If we’ve learned one thing in the political world–never underestimate the power of angry voters. Angry voters show up to vote!

Regarding school funding, we have spoken of the newest trend where legislators appropriate smaller funding requests to a variety of education initiatives, and how this is indicative of the need for greater overall funding. That trend needs to disappear.

We need education policies that are research-based, implemented with fidelity and evaluated for their efficacy. We can no longer afford to pass legislation for political expediency, or to assuage special interest groups. We have to get this right.

Agreed upon 2016 Education Funding provisions

  • $25 million ongoing for pre-k
  • $12.1 million one-time money for student support services grants.
  • $4.9 million non-metro equity
  • $4.5 million for staff development for the intermediate districts.
  • $3 million for the NW Regional Partnership
  • $2.8 million for Grants for Teachers in Shortage Areas.
  • $2.8 million for Positive Behavior Intervention Supports
  • $2.2 million in Maximum Effort Grandfather Aid
  • $2 million for Parent Home Visiting Program
  • $2 million for Teacher Loan Forgiveness
  • $2 million for Parent Aware
  • $1.5 million for the Sanneh Foundation
  • $1.5 million for Girls in Action
  • $1.5 million for Grow Your Own and other Teacher Preparation Programs
  • $1.5 million in FY 19 for Debt Service Equalization
  • $1 million for MDE IT Security
  • $1 million for Reading Corps
  • $1 million for Full Service Community Schools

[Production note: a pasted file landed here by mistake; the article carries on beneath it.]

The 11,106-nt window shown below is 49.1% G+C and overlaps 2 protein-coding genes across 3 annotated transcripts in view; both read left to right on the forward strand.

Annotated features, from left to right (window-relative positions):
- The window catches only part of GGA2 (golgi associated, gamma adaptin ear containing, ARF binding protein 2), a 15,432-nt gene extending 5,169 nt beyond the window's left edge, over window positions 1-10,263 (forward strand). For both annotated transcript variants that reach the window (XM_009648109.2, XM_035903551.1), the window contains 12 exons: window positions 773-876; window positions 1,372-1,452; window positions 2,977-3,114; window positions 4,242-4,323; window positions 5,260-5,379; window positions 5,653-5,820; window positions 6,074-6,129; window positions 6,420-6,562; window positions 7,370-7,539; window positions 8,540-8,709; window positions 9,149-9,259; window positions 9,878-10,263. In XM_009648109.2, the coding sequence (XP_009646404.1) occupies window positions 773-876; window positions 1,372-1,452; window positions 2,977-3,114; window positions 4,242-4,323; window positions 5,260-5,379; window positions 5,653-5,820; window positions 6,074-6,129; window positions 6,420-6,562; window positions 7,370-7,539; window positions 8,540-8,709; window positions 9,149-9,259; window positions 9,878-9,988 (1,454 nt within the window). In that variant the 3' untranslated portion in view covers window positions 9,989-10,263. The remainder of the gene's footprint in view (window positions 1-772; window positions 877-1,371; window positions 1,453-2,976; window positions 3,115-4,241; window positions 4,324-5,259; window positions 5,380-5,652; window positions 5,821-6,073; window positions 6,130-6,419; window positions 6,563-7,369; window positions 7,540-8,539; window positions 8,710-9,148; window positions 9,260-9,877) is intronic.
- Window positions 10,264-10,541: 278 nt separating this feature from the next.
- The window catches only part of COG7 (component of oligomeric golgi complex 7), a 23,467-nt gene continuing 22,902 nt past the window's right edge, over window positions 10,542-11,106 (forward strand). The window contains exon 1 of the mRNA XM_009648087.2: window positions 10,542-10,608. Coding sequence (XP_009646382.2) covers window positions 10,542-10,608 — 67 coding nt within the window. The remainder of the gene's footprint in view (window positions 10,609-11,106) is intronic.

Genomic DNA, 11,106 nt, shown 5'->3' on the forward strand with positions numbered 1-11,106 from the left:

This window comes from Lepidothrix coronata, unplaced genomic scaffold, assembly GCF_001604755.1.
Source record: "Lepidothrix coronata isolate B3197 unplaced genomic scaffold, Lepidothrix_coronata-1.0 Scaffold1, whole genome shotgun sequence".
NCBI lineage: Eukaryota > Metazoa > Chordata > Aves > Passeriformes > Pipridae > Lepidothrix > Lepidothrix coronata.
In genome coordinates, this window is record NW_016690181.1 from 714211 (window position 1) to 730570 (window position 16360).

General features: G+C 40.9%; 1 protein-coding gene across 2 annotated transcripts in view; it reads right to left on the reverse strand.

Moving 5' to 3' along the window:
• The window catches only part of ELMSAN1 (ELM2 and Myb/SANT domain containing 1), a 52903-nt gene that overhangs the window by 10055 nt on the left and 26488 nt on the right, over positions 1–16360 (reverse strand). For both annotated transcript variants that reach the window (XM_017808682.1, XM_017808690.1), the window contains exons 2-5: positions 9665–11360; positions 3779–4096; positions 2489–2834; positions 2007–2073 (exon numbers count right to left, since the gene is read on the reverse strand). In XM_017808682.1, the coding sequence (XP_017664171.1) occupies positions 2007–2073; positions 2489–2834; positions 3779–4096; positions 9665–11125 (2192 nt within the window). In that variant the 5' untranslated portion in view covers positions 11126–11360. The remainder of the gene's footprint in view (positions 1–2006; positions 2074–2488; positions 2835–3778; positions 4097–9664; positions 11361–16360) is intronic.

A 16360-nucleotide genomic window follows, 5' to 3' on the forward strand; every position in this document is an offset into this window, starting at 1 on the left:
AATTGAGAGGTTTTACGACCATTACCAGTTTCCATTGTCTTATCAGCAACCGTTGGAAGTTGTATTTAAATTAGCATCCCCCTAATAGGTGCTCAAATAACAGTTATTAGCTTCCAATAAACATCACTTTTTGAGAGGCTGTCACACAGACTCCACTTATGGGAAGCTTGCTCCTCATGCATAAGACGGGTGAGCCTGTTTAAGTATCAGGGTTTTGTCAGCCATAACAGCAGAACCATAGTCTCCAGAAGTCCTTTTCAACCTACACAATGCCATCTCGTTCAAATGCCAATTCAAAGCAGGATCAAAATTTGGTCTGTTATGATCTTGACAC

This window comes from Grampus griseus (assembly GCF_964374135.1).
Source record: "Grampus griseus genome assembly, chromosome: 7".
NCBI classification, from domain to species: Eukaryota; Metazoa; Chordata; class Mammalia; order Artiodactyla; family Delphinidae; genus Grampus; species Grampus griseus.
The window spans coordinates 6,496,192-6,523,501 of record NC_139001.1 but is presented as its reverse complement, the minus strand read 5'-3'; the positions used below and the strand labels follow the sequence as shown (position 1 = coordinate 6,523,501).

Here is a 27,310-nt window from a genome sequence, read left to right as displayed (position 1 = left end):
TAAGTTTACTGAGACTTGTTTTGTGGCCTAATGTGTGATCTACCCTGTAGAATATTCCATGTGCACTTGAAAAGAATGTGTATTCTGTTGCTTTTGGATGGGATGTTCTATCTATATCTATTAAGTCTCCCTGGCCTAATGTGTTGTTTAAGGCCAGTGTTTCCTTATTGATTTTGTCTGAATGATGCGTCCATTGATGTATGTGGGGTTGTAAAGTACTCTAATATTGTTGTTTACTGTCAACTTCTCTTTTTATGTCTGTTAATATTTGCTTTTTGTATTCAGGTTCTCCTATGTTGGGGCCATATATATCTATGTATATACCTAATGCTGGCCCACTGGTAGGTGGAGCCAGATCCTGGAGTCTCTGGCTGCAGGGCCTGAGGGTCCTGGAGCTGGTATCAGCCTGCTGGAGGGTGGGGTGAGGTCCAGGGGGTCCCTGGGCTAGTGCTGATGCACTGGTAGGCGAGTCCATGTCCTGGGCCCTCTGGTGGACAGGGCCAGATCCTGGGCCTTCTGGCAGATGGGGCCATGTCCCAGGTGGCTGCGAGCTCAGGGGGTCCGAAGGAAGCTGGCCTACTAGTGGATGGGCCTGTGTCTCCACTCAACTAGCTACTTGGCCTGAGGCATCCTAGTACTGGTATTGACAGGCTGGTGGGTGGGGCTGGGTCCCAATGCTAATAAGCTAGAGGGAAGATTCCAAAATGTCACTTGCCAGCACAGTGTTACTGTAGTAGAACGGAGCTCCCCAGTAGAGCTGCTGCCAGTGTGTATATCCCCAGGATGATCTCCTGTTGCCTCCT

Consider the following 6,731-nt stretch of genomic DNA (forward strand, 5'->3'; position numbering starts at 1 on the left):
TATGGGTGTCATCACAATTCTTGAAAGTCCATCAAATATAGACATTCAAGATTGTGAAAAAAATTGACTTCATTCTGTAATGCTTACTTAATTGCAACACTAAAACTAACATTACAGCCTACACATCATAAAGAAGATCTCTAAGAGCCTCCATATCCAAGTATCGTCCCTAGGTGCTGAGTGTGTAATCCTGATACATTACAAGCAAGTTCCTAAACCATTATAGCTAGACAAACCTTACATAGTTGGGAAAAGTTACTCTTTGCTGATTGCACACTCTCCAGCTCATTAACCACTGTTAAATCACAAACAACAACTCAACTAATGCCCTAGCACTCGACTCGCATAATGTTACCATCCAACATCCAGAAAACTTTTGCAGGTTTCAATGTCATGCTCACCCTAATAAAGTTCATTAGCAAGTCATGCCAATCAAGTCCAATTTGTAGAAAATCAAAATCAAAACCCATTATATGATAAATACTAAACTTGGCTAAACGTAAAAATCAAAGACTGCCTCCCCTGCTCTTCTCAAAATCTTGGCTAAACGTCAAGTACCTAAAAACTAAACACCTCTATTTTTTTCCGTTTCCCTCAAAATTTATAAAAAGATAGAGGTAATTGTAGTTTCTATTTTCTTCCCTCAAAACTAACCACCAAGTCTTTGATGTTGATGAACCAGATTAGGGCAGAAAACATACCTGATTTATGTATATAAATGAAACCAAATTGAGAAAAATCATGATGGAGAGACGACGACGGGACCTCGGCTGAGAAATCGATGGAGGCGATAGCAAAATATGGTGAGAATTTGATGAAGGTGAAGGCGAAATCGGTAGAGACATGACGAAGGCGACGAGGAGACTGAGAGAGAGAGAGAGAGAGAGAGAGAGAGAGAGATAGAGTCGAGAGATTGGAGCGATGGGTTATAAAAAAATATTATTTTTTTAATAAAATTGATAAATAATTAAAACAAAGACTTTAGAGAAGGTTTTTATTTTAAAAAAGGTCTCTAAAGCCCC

• $900,000 for the Western Minnesota Manufacturing Lab
  • $800,000 for ABE Pilot Grants
  • $775,000 for MDE Operating Increase
  • $500,000 for Innovation Partners Center
  • $500,000 for Eden Prairie Grants
  • $500,000 for Teacher Governed Schools
  • $500,000 for Broadband Innovation Grants
  • $430,000 for St. Cloud Early Learning Program
  • $385,000 for Southwest MN State U Sp Ed Teacher Preparation Program
  • $310,000 for Collaborative Urban Educator Program
  • $294,000 for Grant to Glenville-Emmons
  • $270,000 for Indian Education Teacher Preparation Grants
  • $250,000 for Board of Teaching Base Funding Deficiency
  • $250,000 for Graduation Incentives for ELL Students Ages 21 and 22.
  • $250,000 for Agricultural Educators
  • $250,000 for Minnesota Council on Economic Education
  • $240,000 in Current Year to Make QComp Fund Whole
  • $200,000 for Vision Therapy Pilot
  • $150,000 for Race2Reduce (Water Conservation Project)
  • $120,000 for GED Testing
  • $100,000 for Rock and Read Pilot
  • $80,000 for Statewide Educator Job Board
  • $69,000 for Metro Deaf Charter School
  • $50,000 for Headwaters Science Center
  • $50,000 for Promise Neighborhood/Greater Partnerships

Agreed Upon Notable 2016 Policy Provisions

  • Legislative Teacher licensure study group
  • Student discipline working group
  • Equitable distribution of effective, experienced teachers to children with greatest needs requirements throughout legislation